Healthy Habits. Strong Foundations.

Good nutrition is important at every stage of life, but especially during pregnancy, infancy, and childhood.  Healthy eating in childhood is essential for proper growth and development and helps prevent negative health conditions, including diabetes and high blood pressure. Research shows that poor nutrition during childhood increases the chance of anemia, and limits memory development and a child’s ability to learn.  Find out how you can build healthy habits and a strong foundation for your family with these nutrition tips for every stage of infancy and childhood.

This project was funded by the Pennsylvania Department of Health’s Preventive Health and Health Services Block Grant.

Nutrition for Prenatal through 2 Years

Prenatal Nutrition

During pregnancy it is important that you get the right nutrients and energy needed to keep you and your growing baby healthy. Physical activity is also just as important when you’re pregnant as at any other time of life.

The First Year

Your new baby’s nutritional needs are greater than at any other time in their life. Feeding your infant provides more than just good nutrition, though. It also allows you to hold your newborn close, cuddle, and make eye contact. These are relaxing and enjoyable moments for you both, bringing you closer together.

Nutrition Tips for One Year Olds

After your child’s first birthday, you’ll probably notice a sharp drop in his or her appetite. Maybe your child is suddenly turning his or her head away after just a few bites and/or is resisting coming to the table at mealtimes. Despite this behavior and increased activity, there’s a good reason for the change. Your child’s growth rate has slowed; he or she really doesn’t require as much food now.

Nutrition Tips for Two Year Olds

Your two-year-old should be eating three healthy meals a day, plus one or two snacks. He or she can eat the same food as the rest of the family. With his or her improved language and social skills, your child can become an active participant at mealtimes if given the chance to eat with everyone else.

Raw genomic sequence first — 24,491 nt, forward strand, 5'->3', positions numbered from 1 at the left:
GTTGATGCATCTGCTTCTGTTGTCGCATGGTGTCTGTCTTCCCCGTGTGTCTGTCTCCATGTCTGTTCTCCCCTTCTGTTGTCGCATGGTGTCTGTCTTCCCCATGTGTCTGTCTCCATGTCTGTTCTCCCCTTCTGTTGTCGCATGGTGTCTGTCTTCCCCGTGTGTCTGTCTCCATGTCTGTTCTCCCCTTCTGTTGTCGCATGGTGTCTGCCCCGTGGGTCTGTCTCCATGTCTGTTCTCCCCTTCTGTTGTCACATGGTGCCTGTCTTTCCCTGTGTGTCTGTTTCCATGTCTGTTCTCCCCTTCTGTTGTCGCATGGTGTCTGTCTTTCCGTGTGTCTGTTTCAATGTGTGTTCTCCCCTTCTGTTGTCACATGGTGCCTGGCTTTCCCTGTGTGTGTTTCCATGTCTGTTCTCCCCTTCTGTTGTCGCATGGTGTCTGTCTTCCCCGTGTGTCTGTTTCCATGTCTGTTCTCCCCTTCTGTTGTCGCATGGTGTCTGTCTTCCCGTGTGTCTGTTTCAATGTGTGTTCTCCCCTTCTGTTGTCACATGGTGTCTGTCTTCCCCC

Offering a variety of foods and leaving the choices up to your child will eventually allow him or her to eat a balanced diet on his or her own. Toddlers also like to feed themselves, so whenever possible, offer your child finger foods instead of cooked ones that require a fork or spoon to eat.

Nutrition for Three Year Olds

Three year olds have very specific food preferences. Some preferences may vary from day to day. They may ask for a certain food for several days in a row, and then insist that they don’t like it anymore. Offer nutritious food choices at every meal and let your child make the decision of how much to eat. Your child may not eat the exact amounts suggested every day. Try to balance the amounts over a few days or week.

Nutrition for Preschool Age (3-5 Years)

Healthy eating is important at every age. Offer preschoolers a variety of fruits, vegetables, grains, protein foods, and dairy or fortified soy alternatives. When deciding on foods and beverages, choose options that are full of nutrients and limited in added sugars, saturated fat, and sodium. Start with these tips:

Model healthy behaviors.Preschoolers tend to copy what parents or caregivers do at the table. If you eat your veggies, they’ll eat their veggies. And, it’s good for both of you.

Think about their drinks. Sugar-sweetened beverages like sodas and fruit drinks are sources of added sugars that are often high in calories. Beverages with no added sugars like water, unsweetened fat-free or low-fat milk (including low-lactose or lactose-free options), or fortified soy beverages should be the primary choice for children.

Prevent choking.Encourage children to sit at a table for meals and snacks and not wander around carrying food. Avoid serving foods that are hard to swallow or cut them into small pieces, about ½ inch.

Practice food safety. Encourage hand washing after using the bathroom, before and after eating, after playing with pets or whenever they are dirty. Ensure that foods containing seafood, meat, poultry or eggs are cooked to the recommended safe minimal internal temperature.

Try new foods. Involve your kids in online and in-store grocery shopping and let them pick a new fruit or vegetable. This can help improve their interest in trying new things.

Get kids involved. Preschoolers can help at mealtimes by washing produce, tearing lettuce, stirring mixes, scooping ingredients, or setting the table.

Offer choices. Like adults, preschoolers like to have a say in what they eat. “A pear or an apple?” “Whole wheat toast or some crackers?” You offer the healthy options, but they get to choose.

Grade School Nutrition

Nutrition is important to normal growth processes, and it is important that children of grade school age con­sume a well-balanced diet. Your child’s need for calories rises during times of rapid growth, gradually increasing as they move through middle childhood into puberty.

As the middle years progress, children’s total energy needs will increase and their food intake will rise, especially as they approach puberty.

Between ages seven and ten, both boys and girls consume about 1,600 to 2,400 calories per day, although caloric needs vary considerably even under normal circumstances.

During times of rapid growth, children will probably require more total calories and nutrients than at any other period in their lives.

Calcium intake is important to encourage bone growth and protein in key for building body tissue.

Your child should consume a variety of foods from the five major food groups. Each food group supplies important nutrients, including vitamins and minerals.